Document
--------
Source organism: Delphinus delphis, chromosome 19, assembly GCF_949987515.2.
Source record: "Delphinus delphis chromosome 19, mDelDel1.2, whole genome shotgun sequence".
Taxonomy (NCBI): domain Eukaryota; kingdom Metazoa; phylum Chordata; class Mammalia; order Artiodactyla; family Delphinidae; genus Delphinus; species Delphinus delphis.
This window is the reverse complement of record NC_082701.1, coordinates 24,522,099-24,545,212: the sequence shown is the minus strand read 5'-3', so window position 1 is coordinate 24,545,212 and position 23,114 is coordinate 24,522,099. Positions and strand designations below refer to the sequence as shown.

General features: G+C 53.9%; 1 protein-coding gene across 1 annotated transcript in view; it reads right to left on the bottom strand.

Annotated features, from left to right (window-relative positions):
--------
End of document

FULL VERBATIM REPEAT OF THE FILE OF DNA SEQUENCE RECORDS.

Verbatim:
Source organism: Delphinus delphis, chromosome 19, assembly GCF_949987515.2.
Source record: "Delphinus delphis chromosome 19, mDelDel1.2, whole genome shotgun sequence".
Taxonomy (NCBI): domain Eukaryota; kingdom Metazoa; phylum Chordata; class Mammalia; order Artiodactyla; family Delphinidae; genus Delphinus; species Delphinus delphis.
This window is the reverse complement of record NC_082701.1, coordinates 24,522,099-24,545,212: the sequence shown is the minus strand read 5'-3', so window position 1 is coordinate 24,545,212 and position 23,114 is coordinate 24,522,099. Positions and strand designations below refer to the sequence as shown.

General features: G+C 53.9%; 1 protein-coding gene across 1 annotated transcript in view; it reads right to left on the bottom strand.

Annotated features, from left to right (window-relative positions):